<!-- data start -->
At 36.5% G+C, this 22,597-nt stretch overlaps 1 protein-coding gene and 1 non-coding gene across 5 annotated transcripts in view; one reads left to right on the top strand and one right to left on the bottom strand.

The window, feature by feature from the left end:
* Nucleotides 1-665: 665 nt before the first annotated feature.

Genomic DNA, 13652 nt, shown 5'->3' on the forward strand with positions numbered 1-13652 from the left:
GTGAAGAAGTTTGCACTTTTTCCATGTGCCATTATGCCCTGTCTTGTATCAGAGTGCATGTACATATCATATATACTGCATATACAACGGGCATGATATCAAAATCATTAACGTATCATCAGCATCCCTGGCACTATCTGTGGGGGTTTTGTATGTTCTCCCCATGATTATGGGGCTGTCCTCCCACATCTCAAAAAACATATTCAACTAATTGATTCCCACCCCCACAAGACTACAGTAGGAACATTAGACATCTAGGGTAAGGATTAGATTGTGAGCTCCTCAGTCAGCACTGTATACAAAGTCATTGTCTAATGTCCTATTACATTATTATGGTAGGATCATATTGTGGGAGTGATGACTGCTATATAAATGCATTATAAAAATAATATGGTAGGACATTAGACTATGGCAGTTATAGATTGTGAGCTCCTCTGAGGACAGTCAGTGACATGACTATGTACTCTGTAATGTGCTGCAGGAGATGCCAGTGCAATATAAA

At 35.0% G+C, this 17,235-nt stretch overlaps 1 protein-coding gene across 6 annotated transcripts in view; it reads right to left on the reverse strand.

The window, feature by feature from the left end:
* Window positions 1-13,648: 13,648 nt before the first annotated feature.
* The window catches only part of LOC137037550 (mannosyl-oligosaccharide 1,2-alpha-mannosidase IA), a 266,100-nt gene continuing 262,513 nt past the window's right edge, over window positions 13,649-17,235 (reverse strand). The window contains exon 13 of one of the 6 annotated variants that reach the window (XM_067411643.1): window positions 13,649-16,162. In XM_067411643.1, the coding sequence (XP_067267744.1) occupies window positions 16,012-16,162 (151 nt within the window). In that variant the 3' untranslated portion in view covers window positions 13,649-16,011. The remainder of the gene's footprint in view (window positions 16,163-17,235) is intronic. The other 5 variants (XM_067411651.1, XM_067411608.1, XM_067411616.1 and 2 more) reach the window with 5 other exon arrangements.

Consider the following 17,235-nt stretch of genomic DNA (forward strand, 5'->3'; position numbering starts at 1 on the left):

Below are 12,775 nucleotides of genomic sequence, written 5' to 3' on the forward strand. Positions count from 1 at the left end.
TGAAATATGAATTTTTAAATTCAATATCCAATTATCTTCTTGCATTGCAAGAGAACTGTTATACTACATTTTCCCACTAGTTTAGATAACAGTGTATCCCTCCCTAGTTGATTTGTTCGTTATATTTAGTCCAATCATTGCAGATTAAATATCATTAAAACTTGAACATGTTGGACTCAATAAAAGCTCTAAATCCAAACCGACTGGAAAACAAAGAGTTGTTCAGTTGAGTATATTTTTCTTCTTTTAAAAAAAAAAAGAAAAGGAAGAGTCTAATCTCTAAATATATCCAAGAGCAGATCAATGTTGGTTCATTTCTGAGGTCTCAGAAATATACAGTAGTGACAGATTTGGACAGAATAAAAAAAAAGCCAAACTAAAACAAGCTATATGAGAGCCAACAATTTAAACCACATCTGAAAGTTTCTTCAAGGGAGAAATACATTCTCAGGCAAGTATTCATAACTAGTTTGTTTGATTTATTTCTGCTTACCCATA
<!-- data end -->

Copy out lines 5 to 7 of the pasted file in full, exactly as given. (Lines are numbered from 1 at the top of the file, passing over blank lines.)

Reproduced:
GTGAAGAAGTTTGCACTTTTTCCATGTGCCATTATGCCCTGTCTTGTATCAGAGTGCATGTACATATCATATATACTGCATATACAACGGGCATGATATCAAAATCATTAACGTATCATCAGCATCCCTGGCACTATCTGTGGGGGTTTTGTATGTTCTCCCCATGATTATGGGGCTGTCCTCCCACATCTCAAAAAACATATTCAACTAATTGATTCCCACCCCCACAAGACTACAGTAGGAACATTAGACATCTAGGGTAAGGATTAGATTGTGAGCTCCTCAGTCAGCACTGTATACAAAGTCATTGTCTAATGTCCTATTACATTATTATGGTAGGATCATATTGTGGGAGTGATGACTGCTATATAAATGCATTATAAAAATAATATGGTAGGACATTAGACTATGGCAGTTATAGATTGTGAGCTCCTCTGAGGACAGTCAGTGACATGACTATGTACTCTGTAATGTGCTGCAGGAGATGCCAGTGCAATATAAA

At 35.0% G+C, this 17,235-nt stretch overlaps 1 protein-coding gene across 6 annotated transcripts in view; it reads right to left on the reverse strand.

The window, feature by feature from the left end: